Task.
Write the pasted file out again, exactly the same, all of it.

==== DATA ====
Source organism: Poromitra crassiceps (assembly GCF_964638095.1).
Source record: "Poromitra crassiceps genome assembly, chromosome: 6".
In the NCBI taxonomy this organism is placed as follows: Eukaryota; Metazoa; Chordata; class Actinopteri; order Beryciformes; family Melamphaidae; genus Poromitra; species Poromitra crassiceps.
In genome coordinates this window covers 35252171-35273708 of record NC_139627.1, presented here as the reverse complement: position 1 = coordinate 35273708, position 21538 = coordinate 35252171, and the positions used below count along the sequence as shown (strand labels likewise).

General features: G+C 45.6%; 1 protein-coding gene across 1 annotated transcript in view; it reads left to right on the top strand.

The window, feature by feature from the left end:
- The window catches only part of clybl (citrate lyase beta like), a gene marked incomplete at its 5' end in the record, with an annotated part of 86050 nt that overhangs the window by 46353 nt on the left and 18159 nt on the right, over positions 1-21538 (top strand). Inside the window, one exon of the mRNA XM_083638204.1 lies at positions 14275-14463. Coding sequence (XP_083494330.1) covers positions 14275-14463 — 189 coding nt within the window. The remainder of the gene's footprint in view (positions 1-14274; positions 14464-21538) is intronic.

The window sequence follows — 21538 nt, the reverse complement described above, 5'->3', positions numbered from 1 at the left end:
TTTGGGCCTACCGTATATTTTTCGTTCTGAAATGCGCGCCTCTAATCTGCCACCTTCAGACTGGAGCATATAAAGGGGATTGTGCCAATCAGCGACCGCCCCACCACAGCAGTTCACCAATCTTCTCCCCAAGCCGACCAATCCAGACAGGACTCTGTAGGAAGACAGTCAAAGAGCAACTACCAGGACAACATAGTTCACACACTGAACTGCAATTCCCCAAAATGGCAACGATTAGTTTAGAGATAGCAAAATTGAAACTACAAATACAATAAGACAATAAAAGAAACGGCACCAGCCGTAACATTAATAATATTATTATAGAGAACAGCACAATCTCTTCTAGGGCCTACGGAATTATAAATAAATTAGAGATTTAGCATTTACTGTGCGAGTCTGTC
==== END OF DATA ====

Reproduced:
Source organism: Poromitra crassiceps (assembly GCF_964638095.1).
Source record: "Poromitra crassiceps genome assembly, chromosome: 6".
In the NCBI taxonomy this organism is placed as follows: Eukaryota; Metazoa; Chordata; class Actinopteri; order Beryciformes; family Melamphaidae; genus Poromitra; species Poromitra crassiceps.
In genome coordinates this window covers 35252171-35273708 of record NC_139627.1, presented here as the reverse complement: position 1 = coordinate 35273708, position 21538 = coordinate 35252171, and the positions used below count along the sequence as shown (strand labels likewise).

General features: G+C 45.6%; 1 protein-coding gene across 1 annotated transcript in view; it reads left to right on the top strand.

The window, feature by feature from the left end:
- The window catches only part of clybl (citrate lyase beta like), a gene marked incomplete at its 5' end in the record, with an annotated part of 86050 nt that overhangs the window by 46353 nt on the left and 18159 nt on the right, over positions 1-21538 (top strand). Inside the window, one exon of the mRNA XM_083638204.1 lies at positions 14275-14463. Coding sequence (XP_083494330.1) covers positions 14275-14463 — 189 coding nt within the window. The remainder of the gene's footprint in view (positions 1-14274; positions 14464-21538) is intronic.

The window sequence follows — 21538 nt, the reverse complement described above, 5'->3', positions numbered from 1 at the left end:
TTTGGGCCTACCGTATATTTTTCGTTCTGAAATGCGCGCCTCTAATCTGCCACCTTCAGACTGGAGCATATAAAGGGGATTGTGCCAATCAGCGACCGCCCCACCACAGCAGTTCACCAATCTTCTCCCCAAGCCGACCAATCCAGACAGGACTCTGTAGGAAGACAGTCAAAGAGCAACTACCAGGACAACATAGTTCACACACTGAACTGCAATTCCCCAAAATGGCAACGATTAGTTTAGAGATAGCAAAATTGAAACTACAAATACAATAAGACAATAAAAGAAACGGCACCAGCCGTAACATTAATAATATTATTATAGAGAACAGCACAATCTCTTCTAGGGCCTACGGAATTATAAATAAATTAGAGATTTAGCATTTACTGTGCGAGTCTGTC